2014. március 20., csütörtök

# 2013 # adaptáció

Same rules apply?

I'm terribly sorry but this review was written in English, not in Hungarian. It is part of one of my courses at university, and, naturally, I'd like to share my text here. In spite of that fact, I hope you will read and enjoy my review of Filth

A new English thriller, Filth (2013) by Jon S. Braid, could be the worthy follower in the history of adaptations of Irvine Welsh’s novels. Epoch-making? Maybe, but not for everyone.

Bruce Robertson (James McAvoy) a corrupt, pervert, drug addict policeman is close to his promotion: he only needs to solve the case of a brutal murder. To reach his aim, Bruce is capable of doing anything: putting others into shame, screw his best friend, and sleep with his fellow worker’s wife to make success impossible to other “competitors.” Although Bruce is trying to solve the case (besides he works in a “filthy” way), he has to face his mental problems which seem to be overwhelming him.

A new Trainspotting? No, Filth is different from Irvine Welsh’s other story. Braid’s film is not for the wider audience, only for a particular group of people. The factors of comedy (especially, black humour) are not for everyone. Therefore so many cinema fans could not see the humane Bruce under the filthy surface, the reasons of his behaviour. Otherwise, after the continuously shocking grim humour, it is an enjoyable piece of work. By the typical Scottish extracts (e.g. accent, irony about their own nation), there are some rather conventional but spectacular scenes of drug visions, more and more roguish scams (which could not work without James McAvoy’s acting), and lastly the fragility of man. These three themes do not appear together, in general; that is why the film is outstanding. However, it lacks the possibility of further considerations which Trainspotting has – Filth is more of a personal drama than covert speculation on social and personal problems (but it does not avoid making some snide remarks on society).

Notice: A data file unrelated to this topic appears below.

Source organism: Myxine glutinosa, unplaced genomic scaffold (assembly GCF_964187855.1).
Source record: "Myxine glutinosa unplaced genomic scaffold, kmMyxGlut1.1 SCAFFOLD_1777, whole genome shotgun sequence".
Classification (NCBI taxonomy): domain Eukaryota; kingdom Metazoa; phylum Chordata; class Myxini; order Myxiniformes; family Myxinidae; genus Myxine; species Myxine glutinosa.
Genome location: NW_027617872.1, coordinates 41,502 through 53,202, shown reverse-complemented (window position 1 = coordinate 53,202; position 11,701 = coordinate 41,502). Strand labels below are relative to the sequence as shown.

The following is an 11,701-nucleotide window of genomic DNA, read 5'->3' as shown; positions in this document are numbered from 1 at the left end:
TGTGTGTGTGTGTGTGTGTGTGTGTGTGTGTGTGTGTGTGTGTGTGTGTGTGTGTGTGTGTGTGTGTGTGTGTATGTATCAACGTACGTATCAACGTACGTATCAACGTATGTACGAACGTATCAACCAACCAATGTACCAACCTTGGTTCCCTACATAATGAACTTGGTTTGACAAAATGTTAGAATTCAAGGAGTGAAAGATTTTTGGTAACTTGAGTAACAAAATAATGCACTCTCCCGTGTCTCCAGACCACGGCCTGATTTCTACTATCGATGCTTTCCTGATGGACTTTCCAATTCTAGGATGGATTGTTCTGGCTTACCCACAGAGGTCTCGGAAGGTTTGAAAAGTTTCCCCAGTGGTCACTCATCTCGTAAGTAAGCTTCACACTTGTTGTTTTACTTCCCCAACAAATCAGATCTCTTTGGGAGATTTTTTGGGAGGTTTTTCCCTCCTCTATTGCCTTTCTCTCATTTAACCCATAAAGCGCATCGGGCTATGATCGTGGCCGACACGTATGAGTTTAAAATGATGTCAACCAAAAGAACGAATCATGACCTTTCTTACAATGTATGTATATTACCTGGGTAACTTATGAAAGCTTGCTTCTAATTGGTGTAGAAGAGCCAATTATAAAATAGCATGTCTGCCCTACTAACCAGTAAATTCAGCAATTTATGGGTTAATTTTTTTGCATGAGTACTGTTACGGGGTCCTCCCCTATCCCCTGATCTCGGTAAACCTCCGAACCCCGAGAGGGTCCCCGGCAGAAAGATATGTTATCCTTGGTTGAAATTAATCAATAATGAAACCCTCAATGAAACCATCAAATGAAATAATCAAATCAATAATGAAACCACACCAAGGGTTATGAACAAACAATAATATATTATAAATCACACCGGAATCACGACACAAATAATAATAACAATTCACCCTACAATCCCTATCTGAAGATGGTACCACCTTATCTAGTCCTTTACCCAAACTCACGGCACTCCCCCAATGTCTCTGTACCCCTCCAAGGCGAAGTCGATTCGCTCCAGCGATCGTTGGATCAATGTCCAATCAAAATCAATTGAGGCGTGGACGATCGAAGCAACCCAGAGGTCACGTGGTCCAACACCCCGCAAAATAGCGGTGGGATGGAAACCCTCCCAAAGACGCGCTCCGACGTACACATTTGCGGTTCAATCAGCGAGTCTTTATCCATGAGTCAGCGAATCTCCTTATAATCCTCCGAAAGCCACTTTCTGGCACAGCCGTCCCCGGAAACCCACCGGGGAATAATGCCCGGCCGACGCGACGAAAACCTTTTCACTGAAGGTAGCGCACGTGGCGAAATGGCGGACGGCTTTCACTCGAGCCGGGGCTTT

If you want to join this personal drama-like trip, choose indignation, choose black humour, choose Filth

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